Technology is a blessing. We get that. Sadly, so do hackers and cyber criminals who use such technology to breach companies’ security and obtain sensitive data. You know exactly what we’re talking about: ransomware, Trojan viruses, and malware. These culprits cause companies (and individuals) to sweat profusely while breaching, obtaining, or encrypting their valuable information and holding for a hefty ransom. Given the alarming statistics for the number of cyber-attacks in 2017, we will once more take some time to review the biggest offenders in cyber security, how they are contracted, and what you can do to avoid becoming a cyber-attack victim in 2018.
Top 5 Cyber Threats:
Ransomware: The Reigning King of Cyber-Terror:
If you’ve been following the cyber security world closely, then you may likely recognize this name. If you’ve been a victim, then this name may stir up some intense feelings of anxiety and nausea. Ransomware attacks are not only on computers, but these attacks have recently surfaced in the cloud, targeting sensitive company info and valuable customer information. According to Computer Weekly, Warwick Ashford states, “While the biggest and oldest cloud service providers such as Google, Amazon, and IBM have the resources and experience to make it difficult for attackers to succeed, the MIT Review points out the smaller cloud providers are likely to be more vulnerable and more likely to pay up if customer data were encrypted and held for ransom.”
DDoS Attacks: You’ve Heard of It…
You may have seen this term used on news websites, geek forums, and maybe from your own website management provider, but what exactly is DDoS? This acronym stands for a distributed denial-of-service attack and may just as well be the culprit of having a sudden, slow internet connection or the inability to access a certain website. These attacks flood the computer server of a specific website with information, causing it to stall and fail to load. However, attackers are able to take control of unknowing users’ computers to carry out these attacks. This is called a “distributed” attack.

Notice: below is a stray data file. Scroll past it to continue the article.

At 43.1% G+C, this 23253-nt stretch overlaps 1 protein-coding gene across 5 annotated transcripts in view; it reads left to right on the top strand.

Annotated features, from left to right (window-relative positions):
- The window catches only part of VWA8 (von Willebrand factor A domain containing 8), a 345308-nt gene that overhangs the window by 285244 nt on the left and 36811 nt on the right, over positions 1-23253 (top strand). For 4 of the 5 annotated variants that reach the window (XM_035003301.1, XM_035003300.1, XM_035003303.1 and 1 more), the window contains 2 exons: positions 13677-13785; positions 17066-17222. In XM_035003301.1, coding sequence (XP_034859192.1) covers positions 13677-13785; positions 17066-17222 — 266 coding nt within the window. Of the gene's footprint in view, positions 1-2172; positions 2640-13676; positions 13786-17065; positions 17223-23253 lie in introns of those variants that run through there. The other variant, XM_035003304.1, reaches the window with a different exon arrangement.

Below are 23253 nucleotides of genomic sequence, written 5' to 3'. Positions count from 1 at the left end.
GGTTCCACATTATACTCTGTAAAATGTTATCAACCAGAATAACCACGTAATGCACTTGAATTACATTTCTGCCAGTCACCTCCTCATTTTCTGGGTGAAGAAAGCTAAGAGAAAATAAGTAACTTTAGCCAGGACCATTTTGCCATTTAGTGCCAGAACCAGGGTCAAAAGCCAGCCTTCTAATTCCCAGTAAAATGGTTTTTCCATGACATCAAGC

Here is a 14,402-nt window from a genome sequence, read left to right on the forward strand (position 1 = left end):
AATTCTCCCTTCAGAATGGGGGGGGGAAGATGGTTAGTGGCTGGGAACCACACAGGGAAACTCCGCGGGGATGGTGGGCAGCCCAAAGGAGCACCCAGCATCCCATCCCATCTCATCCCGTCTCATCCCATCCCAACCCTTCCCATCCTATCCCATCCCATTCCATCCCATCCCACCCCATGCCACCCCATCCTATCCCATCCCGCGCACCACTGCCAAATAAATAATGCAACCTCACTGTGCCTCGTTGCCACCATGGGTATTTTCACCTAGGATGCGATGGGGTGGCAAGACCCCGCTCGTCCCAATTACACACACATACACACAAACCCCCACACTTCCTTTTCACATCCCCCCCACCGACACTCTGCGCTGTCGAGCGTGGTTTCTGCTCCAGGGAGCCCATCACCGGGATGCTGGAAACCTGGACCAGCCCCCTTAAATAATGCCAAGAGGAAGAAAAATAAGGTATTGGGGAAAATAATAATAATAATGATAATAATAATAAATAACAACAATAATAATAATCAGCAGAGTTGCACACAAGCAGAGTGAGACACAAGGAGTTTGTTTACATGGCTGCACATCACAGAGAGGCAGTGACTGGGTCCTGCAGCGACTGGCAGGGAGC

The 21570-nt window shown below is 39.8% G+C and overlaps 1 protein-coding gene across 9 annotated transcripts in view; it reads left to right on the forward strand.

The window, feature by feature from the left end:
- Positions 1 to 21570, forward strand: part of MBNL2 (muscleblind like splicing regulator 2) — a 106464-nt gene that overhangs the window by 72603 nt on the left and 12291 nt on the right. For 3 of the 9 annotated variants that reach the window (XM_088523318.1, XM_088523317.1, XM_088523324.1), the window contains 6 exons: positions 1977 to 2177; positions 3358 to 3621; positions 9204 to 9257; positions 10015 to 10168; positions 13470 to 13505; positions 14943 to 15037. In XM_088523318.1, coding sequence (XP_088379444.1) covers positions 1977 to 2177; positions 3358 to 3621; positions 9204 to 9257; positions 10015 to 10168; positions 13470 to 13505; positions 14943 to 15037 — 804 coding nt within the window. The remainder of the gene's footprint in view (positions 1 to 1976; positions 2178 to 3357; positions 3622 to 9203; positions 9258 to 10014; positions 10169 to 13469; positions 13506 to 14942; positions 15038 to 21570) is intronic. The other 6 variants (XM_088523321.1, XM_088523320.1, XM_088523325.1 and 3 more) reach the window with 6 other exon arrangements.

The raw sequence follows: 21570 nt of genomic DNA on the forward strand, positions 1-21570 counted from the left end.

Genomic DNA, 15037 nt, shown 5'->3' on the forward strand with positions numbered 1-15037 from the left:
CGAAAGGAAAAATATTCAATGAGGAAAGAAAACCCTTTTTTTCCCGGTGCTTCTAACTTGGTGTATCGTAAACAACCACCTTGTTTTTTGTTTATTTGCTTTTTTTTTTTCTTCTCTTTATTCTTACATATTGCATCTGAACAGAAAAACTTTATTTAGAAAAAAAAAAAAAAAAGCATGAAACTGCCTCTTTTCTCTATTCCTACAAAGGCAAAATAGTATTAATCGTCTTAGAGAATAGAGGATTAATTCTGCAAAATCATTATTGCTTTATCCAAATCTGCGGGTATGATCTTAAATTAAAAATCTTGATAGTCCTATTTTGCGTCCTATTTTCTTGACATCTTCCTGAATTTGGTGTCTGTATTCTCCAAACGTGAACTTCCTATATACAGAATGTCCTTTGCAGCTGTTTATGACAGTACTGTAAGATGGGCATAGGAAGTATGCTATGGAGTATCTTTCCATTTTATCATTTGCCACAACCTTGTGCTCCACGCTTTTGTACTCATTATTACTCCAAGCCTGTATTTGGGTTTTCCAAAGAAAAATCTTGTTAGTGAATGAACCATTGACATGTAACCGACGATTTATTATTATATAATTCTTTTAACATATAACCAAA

Spam and Phishing Emails: An Old Trick with a New Vengeance
Computer techie or not, you likely may be very familiar with these terms. Spam and phishing emails have been around for decades. You can generally notice them by their sporadic spelling errors, dubious attachments, and all around appearance that just screams suspicious. Sadly however, hackers have also taken notice of this, and have revamped these emails to look and feel frighteningly genuine. Even landing pages that are linked to the email may appear genuine. All it takes is for some poor soul to fill out a form and the rest is history. Or rather, your history is gone.
You read that right. Not only does dangerous malware launch on desktop computers, but now on mobile devices as well. One might wonder, how on earth can malicious malware find its way to your smartphone? Well there’s quite a variety of ways. Sometimes, smartphones may issue a software update that may contain an unknown vulnerability and hackers will exploit such weakness. Developers however work hard to develop a patch for said vulnerability for the next software update, so don’t let this be an excuse not to update your phone! Another method of attack is permissions abuse. When installing an app on your smartphone, a list of permissions will generally pop-up before installing. Depending on the purpose of the app, one should be keenly aware of said permissions, especially when an app seems to be requiring more invasive permissions than what is truly necessary for it to perform properly.
Lack of Expertise: A Key Weakness
We live in a world full of malicious malware mercenaries and ransomware aficionados. A business can educate its employees and ensure that precautionary steps are taken to avoid any possible kind of attacks. Unfortunately, however, we also understand that accidents happen. That’s where we come in. #TechStarters offers state-of-the-art cyber security and firewall protection as well as back-ups to keep your company going despite what new hacks or viruses may come.